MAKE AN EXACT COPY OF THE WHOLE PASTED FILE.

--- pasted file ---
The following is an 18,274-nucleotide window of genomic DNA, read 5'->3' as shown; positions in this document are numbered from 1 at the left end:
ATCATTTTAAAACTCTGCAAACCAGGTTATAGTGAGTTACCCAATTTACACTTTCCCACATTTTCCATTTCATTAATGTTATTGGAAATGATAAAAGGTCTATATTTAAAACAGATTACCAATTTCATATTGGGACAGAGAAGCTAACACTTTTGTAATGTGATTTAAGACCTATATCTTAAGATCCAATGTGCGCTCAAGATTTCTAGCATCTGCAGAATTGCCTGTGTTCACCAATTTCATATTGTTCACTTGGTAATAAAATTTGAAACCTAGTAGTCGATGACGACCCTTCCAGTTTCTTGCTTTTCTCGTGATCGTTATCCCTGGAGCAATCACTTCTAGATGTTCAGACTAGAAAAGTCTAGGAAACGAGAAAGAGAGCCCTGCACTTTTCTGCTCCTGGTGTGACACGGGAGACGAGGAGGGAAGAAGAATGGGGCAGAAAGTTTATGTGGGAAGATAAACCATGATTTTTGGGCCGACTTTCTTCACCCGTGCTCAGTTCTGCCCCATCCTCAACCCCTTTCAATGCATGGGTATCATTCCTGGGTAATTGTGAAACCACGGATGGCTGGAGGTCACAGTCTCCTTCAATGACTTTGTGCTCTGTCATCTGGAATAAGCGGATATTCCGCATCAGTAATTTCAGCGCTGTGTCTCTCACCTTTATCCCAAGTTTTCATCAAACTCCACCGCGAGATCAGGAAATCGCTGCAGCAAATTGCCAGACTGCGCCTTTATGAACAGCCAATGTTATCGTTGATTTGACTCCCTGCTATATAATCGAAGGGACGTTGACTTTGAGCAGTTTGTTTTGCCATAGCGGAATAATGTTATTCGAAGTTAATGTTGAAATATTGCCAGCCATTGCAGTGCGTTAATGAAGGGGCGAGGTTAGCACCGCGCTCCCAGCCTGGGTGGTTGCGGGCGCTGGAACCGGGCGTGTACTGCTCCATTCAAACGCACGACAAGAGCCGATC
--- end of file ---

The following is an 18,274-nucleotide window of genomic DNA, read 5'->3' as shown; positions in this document are numbered from 1 at the left end:
ATCATTTTAAAACTCTGCAAACCAGGTTATAGTGAGTTACCCAATTTACACTTTCCCACATTTTCCATTTCATTAATGTTATTGGAAATGATAAAAGGTCTATATTTAAAACAGATTACCAATTTCATATTGGGACAGAGAAGCTAACACTTTTGTAATGTGATTTAAGACCTATATCTTAAGATCCAATGTGCGCTCAAGATTTCTAGCATCTGCAGAATTGCCTGTGTTCACCAATTTCATATTGTTCACTTGGTAATAAAATTTGAAACCTAGTAGTCGATGACGACCCTTCCAGTTTCTTGCTTTTCTCGTGATCGTTATCCCTGGAGCAATCACTTCTAGATGTTCAGACTAGAAAAGTCTAGGAAACGAGAAAGAGAGCCCTGCACTTTTCTGCTCCTGGTGTGACACGGGAGACGAGGAGGGAAGAAGAATGGGGCAGAAAGTTTATGTGGGAAGATAAACCATGATTTTTGGGCCGACTTTCTTCACCCGTGCTCAGTTCTGCCCCATCCTCAACCCCTTTCAATGCATGGGTATCATTCCTGGGTAATTGTGAAACCACGGATGGCTGGAGGTCACAGTCTCCTTCAATGACTTTGTGCTCTGTCATCTGGAATAAGCGGATATTCCGCATCAGTAATTTCAGCGCTGTGTCTCTCACCTTTATCCCAAGTTTTCATCAAACTCCACCGCGAGATCAGGAAATCGCTGCAGCAAATTGCCAGACTGCGCCTTTATGAACAGCCAATGTTATCGTTGATTTGACTCCCTGCTATATAATCGAAGGGACGTTGACTTTGAGCAGTTTGTTTTGCCATAGCGGAATAATGTTATTCGAAGTTAATGTTGAAATATTGCCAGCCATTGCAGTGCGTTAATGAAGGGGCGAGGTTAGCACCGCGCTCCCAGCCTGGGTGGTTGCGGGCGCTGGAACCGGGCGTGTACTGCTCCATTCAAACGCACGACAAGAGCCGATC